Lynne is resolute in her quest to gather evidence on the power of using the focused attention of a group to help effect positive change in the target person or place. This book explains how she quantified some very ambitious projects in various hot spots in the world. She discovered that healing also occurred in smaller groups - groups of eight.

What is healing? It can take many forms. Sometimes it's a lessening of pain. Perhaps feelings of anxiety evaporate. Or an increase in peaceful feelings is noted. It may be support, at home or at work. Relationships may be mended, too. The list is endless.

Lynne says:

"Something about the promises we make to each other may carry more weight than the promises we make to ourselves. They give us the courage, like Guy's vitalists, to remove the branches lying across our tracks with greater ease. A statement in the presence of a small group is a contract we make with the universe - to do and be better than we presently are. There is also the power of support and connection, a condition as necessary to the human spirit as oxygen is to the human body. The most fundamental promise we make to each other, the most basic of our social contracts, is to support each other through adversity. I will be your witness. At every point of our lives we need to know, that somewhere out there, somebody's got our back, and this knowledge becomes a larger certainty in our lives when a group of strangers connect together to heal us." (Page 231)

Sign up to participate in The Intentions of the Week. Each Sunday, three people are nominated for healing intentions. Do one, or do all three for ten minutes each. Why not give it a shot? Ten minutes or more per week to discover what changes occur in your life. It costs nothing and may bring incredible value to your life as you participate on a consistent basis.

4. Better Than Before: Monitoring the Habits of Our Everyday Lives by Gretchen Rubin

Doesn't it seem like the bad habits are easy to pick up, while the good habits take forever to instill?

Gretchen readily shares her habit trials and tribulations, along with those of her friends and family members.

"How does a person respond to an expectation?" she asked. Based upon her own observations, she developed a framework called The Four Tendencies to help people realize how they can best establish their habits using their natural tendencies.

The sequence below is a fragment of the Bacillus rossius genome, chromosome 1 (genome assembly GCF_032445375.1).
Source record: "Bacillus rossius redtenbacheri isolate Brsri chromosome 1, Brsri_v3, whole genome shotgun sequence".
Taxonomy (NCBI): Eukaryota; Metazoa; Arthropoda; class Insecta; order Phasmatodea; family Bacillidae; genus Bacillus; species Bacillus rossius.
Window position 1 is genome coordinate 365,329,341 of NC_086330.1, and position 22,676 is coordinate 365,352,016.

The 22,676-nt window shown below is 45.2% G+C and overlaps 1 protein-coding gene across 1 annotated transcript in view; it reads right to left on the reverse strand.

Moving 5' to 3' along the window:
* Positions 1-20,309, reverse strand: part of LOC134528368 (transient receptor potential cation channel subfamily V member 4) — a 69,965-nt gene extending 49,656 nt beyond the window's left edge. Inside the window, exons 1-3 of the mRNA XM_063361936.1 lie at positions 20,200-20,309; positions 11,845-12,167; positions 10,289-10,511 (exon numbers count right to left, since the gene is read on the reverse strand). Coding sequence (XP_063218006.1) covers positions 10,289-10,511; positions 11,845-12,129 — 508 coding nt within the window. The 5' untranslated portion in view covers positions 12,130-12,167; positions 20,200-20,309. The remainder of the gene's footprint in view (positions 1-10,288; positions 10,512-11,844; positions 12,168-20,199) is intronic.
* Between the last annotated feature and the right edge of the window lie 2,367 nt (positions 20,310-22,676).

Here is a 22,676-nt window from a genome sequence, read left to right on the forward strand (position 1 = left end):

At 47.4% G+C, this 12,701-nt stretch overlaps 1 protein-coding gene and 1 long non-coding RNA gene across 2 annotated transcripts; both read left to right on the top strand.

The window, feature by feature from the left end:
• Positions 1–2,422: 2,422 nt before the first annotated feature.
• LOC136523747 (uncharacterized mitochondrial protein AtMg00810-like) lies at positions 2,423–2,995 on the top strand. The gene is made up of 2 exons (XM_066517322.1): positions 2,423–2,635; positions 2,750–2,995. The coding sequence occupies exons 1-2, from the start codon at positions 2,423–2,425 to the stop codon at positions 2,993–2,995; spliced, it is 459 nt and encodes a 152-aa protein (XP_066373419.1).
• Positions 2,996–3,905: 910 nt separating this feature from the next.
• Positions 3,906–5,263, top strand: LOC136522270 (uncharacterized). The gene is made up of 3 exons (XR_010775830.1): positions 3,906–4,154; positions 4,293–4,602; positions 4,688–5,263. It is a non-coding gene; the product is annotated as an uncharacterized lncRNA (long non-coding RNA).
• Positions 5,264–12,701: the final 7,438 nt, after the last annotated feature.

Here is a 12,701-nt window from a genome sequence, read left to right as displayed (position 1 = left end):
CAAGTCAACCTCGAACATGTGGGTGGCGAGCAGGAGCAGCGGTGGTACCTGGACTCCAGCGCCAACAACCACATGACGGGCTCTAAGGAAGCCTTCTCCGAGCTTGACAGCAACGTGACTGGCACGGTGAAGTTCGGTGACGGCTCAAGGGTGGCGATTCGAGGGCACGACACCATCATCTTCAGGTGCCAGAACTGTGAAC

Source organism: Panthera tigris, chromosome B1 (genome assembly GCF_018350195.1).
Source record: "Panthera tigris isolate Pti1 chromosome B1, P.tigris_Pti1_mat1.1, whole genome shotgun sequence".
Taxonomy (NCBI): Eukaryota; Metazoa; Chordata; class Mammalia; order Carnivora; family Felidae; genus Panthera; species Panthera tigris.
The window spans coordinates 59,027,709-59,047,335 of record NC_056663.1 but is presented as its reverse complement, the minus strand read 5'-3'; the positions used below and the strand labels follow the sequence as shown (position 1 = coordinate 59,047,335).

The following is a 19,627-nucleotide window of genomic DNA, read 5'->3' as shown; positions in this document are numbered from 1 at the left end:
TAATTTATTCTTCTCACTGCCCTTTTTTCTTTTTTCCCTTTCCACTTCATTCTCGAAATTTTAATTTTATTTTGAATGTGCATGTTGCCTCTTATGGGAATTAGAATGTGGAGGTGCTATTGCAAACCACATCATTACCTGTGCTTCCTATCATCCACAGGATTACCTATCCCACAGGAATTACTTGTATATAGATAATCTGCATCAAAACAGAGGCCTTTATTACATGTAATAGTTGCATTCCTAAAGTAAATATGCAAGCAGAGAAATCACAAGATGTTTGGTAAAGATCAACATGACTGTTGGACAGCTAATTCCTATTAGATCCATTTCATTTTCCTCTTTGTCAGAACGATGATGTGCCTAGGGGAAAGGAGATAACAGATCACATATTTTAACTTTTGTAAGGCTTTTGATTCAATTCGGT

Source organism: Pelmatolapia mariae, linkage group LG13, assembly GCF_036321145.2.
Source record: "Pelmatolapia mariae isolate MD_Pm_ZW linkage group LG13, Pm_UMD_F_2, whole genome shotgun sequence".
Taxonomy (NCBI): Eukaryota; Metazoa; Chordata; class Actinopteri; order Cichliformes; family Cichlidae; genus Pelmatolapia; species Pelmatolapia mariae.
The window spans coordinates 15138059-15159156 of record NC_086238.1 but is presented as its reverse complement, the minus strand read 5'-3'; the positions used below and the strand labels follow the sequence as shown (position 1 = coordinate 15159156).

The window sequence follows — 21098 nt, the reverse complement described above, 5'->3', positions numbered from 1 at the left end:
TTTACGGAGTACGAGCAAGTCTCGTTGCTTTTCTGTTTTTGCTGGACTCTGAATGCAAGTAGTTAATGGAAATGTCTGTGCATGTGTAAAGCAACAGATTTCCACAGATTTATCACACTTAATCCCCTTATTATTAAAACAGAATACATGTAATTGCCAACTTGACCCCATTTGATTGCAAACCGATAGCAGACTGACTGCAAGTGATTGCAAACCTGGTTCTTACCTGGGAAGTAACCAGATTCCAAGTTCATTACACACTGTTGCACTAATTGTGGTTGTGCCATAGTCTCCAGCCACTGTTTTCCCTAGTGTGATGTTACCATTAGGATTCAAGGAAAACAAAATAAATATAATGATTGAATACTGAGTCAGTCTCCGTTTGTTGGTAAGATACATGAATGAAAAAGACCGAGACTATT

According to Gretchen, there are two types of expectations. Outer expectations - meet work deadlines, observe traffic regulations, etc. Inner expectations - eat more vegetables, meditate 10 minutes daily, etc. Her premise is that habit formation becomes easier when you determine your tendencies. She admits that while The Four Tendencies provide crucial insight into human nature, it doesn't fully answer the how-to of habit formation. She does suggest actionable steps. Perhaps there is something here that will work for you.

"As I studied habits, I slowly began to recognize the tremendous importance of the time of beginning.

The most important step is the first step. All those old sayings are really true. Well begun is half done. Don't get it perfect, get it going. A journey of a thousand miles begins with a single step. Nothing is more exhausting than the task that's never started, and strangely, starting is often far harder than continuing." (Page 179)

In my personal life and also in my work, I've found this to be true. Too much thinking-about-doing/starting, is a sure-fire way to put the breaks on. You just need to start, even if it's messy, inelegant or poorly done. How else do you get better, if not by practice, practice, practice! (That's the teacher in me speaking!)

I particularly like what she has to say about guilt on page 275:

"When we do stumble, it's important not to judge ourselves harshly. Although some people assume that strong feelings of guilt or shame act as safeguards to help people stick to good habits, the opposite is true. People who feel less guilt and who show compassion toward themselves in the face of failure are better able to regain self-control, while people who feel deeply guilty and full of self-blame struggle more."

As a person who was quite over-weight, giving up the guilt helped me on my slim-down project/habit. I would beat myself up for cheating, which would then lead to a "What the hell!" attitude - one that would last a very, very long time. I've since learned to recognize that I will indulge, or perhaps over-indulge is a more honest term! As another sister-in-law says, "I will eat smarter the next day." In other words, the horse is still in the barnyard and not off on a cross-country gallop!

Better Than Before may provide you with the spark you need to ignite those dying embers of your New Year's resolutions.

Over to you:

  • What is your favourite genre?
  • Do you have any recommendations?
  • Book-book or e-book?
  • When and where do you do your reading?

Books and More Books

Just in case your reading list isn't long enough, here's a recommendation from the British Columbia Teachers' Federation: 100 Best Books for BC Secondary School Students. Here's another list, courtesy of Amazon. How many of these titles have you read?